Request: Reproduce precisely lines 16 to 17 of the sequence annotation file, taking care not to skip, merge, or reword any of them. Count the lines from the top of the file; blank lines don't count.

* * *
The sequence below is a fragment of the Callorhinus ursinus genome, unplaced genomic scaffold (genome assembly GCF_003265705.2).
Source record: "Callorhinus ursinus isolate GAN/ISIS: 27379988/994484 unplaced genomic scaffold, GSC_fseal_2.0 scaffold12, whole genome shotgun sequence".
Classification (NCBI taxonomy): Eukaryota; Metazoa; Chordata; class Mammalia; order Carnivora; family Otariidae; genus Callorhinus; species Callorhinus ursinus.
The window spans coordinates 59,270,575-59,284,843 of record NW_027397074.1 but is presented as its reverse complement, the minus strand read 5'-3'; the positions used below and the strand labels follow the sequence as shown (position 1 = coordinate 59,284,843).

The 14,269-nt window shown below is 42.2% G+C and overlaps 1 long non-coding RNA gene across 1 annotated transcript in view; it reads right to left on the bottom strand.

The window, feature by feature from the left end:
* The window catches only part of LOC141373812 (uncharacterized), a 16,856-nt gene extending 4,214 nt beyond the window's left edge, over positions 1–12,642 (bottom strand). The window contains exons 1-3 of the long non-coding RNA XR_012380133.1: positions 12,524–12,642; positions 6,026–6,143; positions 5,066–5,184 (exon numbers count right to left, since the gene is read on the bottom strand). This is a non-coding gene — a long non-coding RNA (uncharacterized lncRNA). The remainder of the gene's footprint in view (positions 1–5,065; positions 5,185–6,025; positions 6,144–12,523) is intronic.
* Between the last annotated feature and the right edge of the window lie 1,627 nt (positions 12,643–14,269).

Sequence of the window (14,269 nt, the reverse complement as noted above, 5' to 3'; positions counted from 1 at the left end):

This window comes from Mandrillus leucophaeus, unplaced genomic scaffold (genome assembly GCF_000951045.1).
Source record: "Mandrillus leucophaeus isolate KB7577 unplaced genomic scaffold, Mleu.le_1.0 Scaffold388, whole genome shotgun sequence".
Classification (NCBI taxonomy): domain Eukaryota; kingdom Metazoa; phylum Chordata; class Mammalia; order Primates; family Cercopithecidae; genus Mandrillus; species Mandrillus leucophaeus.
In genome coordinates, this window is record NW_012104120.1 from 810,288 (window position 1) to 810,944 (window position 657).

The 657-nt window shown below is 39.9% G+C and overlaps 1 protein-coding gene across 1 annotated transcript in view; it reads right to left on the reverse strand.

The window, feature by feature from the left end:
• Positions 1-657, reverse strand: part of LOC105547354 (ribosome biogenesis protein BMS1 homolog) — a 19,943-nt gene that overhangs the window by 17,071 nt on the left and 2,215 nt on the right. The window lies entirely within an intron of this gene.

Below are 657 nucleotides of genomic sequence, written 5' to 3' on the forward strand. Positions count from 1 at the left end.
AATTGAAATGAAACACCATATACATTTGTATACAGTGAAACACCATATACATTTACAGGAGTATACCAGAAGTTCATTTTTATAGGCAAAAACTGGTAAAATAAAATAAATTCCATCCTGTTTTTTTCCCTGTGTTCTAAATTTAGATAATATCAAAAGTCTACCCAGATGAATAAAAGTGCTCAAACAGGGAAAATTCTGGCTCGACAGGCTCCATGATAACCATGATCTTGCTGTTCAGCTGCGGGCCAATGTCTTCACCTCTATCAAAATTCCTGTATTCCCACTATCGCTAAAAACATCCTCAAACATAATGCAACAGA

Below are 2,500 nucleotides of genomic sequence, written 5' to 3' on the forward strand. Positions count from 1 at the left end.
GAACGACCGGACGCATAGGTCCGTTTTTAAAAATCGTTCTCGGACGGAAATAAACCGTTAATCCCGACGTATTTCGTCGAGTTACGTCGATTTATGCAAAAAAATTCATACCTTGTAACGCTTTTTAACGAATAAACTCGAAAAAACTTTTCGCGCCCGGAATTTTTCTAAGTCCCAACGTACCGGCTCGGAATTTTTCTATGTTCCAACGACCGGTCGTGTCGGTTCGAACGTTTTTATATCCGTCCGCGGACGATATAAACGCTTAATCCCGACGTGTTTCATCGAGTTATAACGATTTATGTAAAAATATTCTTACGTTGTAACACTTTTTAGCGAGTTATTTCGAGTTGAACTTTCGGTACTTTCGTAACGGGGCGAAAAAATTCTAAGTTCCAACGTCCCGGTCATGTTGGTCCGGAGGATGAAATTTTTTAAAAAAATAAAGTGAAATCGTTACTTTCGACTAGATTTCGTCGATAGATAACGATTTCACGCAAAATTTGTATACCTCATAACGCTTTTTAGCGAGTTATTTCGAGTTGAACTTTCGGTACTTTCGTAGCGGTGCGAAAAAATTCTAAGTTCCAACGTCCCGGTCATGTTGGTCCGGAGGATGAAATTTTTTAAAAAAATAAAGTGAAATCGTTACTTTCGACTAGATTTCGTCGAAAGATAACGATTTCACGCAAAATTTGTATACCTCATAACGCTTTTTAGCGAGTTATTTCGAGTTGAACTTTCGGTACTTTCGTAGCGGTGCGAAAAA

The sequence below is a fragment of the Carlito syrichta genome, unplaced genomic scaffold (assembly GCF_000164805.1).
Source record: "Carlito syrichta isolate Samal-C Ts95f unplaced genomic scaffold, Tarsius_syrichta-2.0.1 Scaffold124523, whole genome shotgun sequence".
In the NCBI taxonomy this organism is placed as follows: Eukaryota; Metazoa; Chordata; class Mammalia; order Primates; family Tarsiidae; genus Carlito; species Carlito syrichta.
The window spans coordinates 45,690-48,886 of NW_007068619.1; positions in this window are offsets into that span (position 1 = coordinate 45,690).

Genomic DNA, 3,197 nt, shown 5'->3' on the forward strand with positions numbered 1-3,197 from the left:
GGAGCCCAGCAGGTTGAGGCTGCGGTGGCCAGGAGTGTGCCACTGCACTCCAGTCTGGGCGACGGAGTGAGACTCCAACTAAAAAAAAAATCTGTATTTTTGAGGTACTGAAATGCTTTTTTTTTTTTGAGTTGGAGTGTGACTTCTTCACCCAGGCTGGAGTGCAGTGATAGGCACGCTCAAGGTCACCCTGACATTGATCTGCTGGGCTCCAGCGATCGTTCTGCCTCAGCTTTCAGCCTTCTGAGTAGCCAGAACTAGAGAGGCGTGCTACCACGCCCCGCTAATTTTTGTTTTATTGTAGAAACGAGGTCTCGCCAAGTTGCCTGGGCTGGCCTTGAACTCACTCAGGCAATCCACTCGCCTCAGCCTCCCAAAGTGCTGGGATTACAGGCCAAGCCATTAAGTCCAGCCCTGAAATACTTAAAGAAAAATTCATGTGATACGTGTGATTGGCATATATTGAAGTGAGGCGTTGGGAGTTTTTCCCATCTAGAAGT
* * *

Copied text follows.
• Positions 1-657, reverse strand: part of LOC105547354 (ribosome biogenesis protein BMS1 homolog) — a 19,943-nt gene that overhangs the window by 17,071 nt on the left and 2,215 nt on the right. The window lies entirely within an intron of this gene.

Below are 657 nucleotides of genomic sequence, written 5' to 3' on the forward strand. Positions count from 1 at the left end.